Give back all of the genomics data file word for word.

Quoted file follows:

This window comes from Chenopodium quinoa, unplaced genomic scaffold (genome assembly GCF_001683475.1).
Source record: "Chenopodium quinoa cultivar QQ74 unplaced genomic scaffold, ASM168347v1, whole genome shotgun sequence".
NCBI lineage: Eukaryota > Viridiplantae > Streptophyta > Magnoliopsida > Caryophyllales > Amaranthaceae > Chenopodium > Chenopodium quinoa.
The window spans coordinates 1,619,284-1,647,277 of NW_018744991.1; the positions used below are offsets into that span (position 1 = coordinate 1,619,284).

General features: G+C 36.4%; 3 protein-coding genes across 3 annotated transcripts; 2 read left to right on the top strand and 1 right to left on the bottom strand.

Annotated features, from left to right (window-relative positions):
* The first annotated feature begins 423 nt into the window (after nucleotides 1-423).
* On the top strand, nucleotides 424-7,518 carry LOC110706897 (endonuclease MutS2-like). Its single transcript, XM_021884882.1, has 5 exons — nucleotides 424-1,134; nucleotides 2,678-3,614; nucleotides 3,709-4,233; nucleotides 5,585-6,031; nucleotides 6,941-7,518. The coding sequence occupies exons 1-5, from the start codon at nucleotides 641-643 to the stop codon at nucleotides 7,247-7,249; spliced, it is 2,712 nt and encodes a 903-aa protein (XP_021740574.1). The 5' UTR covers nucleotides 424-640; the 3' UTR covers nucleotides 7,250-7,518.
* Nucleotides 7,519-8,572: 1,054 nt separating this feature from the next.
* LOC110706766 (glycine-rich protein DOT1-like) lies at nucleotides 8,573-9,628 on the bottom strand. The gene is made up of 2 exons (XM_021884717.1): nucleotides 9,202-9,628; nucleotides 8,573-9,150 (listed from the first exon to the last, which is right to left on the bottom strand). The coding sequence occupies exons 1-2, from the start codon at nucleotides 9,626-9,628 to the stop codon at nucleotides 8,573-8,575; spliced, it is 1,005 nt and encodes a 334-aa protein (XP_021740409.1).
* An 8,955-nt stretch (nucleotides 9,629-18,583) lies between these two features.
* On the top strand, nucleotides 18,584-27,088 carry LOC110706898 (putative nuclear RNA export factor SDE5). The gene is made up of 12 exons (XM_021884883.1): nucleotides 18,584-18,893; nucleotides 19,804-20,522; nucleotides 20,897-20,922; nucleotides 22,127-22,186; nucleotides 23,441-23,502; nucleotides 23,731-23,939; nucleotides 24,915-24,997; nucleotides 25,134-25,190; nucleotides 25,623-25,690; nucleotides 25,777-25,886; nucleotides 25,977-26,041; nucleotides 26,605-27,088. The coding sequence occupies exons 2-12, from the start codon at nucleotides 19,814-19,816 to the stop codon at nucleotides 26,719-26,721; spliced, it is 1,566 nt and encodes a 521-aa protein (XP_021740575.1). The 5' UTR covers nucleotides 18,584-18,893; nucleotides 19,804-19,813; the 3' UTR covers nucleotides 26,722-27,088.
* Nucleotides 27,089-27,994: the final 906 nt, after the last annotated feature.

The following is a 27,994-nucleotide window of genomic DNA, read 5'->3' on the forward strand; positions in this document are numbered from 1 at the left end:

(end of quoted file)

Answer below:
This window comes from Chenopodium quinoa, unplaced genomic scaffold (genome assembly GCF_001683475.1).
Source record: "Chenopodium quinoa cultivar QQ74 unplaced genomic scaffold, ASM168347v1, whole genome shotgun sequence".
NCBI lineage: Eukaryota > Viridiplantae > Streptophyta > Magnoliopsida > Caryophyllales > Amaranthaceae > Chenopodium > Chenopodium quinoa.
The window spans coordinates 1,619,284-1,647,277 of NW_018744991.1; the positions used below are offsets into that span (position 1 = coordinate 1,619,284).

General features: G+C 36.4%; 3 protein-coding genes across 3 annotated transcripts; 2 read left to right on the top strand and 1 right to left on the bottom strand.

Annotated features, from left to right (window-relative positions):
* The first annotated feature begins 423 nt into the window (after nucleotides 1-423).
* On the top strand, nucleotides 424-7,518 carry LOC110706897 (endonuclease MutS2-like). Its single transcript, XM_021884882.1, has 5 exons — nucleotides 424-1,134; nucleotides 2,678-3,614; nucleotides 3,709-4,233; nucleotides 5,585-6,031; nucleotides 6,941-7,518. The coding sequence occupies exons 1-5, from the start codon at nucleotides 641-643 to the stop codon at nucleotides 7,247-7,249; spliced, it is 2,712 nt and encodes a 903-aa protein (XP_021740574.1). The 5' UTR covers nucleotides 424-640; the 3' UTR covers nucleotides 7,250-7,518.
* Nucleotides 7,519-8,572: 1,054 nt separating this feature from the next.
* LOC110706766 (glycine-rich protein DOT1-like) lies at nucleotides 8,573-9,628 on the bottom strand. The gene is made up of 2 exons (XM_021884717.1): nucleotides 9,202-9,628; nucleotides 8,573-9,150 (listed from the first exon to the last, which is right to left on the bottom strand). The coding sequence occupies exons 1-2, from the start codon at nucleotides 9,626-9,628 to the stop codon at nucleotides 8,573-8,575; spliced, it is 1,005 nt and encodes a 334-aa protein (XP_021740409.1).
* An 8,955-nt stretch (nucleotides 9,629-18,583) lies between these two features.
* On the top strand, nucleotides 18,584-27,088 carry LOC110706898 (putative nuclear RNA export factor SDE5). The gene is made up of 12 exons (XM_021884883.1): nucleotides 18,584-18,893; nucleotides 19,804-20,522; nucleotides 20,897-20,922; nucleotides 22,127-22,186; nucleotides 23,441-23,502; nucleotides 23,731-23,939; nucleotides 24,915-24,997; nucleotides 25,134-25,190; nucleotides 25,623-25,690; nucleotides 25,777-25,886; nucleotides 25,977-26,041; nucleotides 26,605-27,088. The coding sequence occupies exons 2-12, from the start codon at nucleotides 19,814-19,816 to the stop codon at nucleotides 26,719-26,721; spliced, it is 1,566 nt and encodes a 521-aa protein (XP_021740575.1). The 5' UTR covers nucleotides 18,584-18,893; nucleotides 19,804-19,813; the 3' UTR covers nucleotides 26,722-27,088.
* Nucleotides 27,089-27,994: the final 906 nt, after the last annotated feature.

The following is a 27,994-nucleotide window of genomic DNA, read 5'->3' on the forward strand; positions in this document are numbered from 1 at the left end: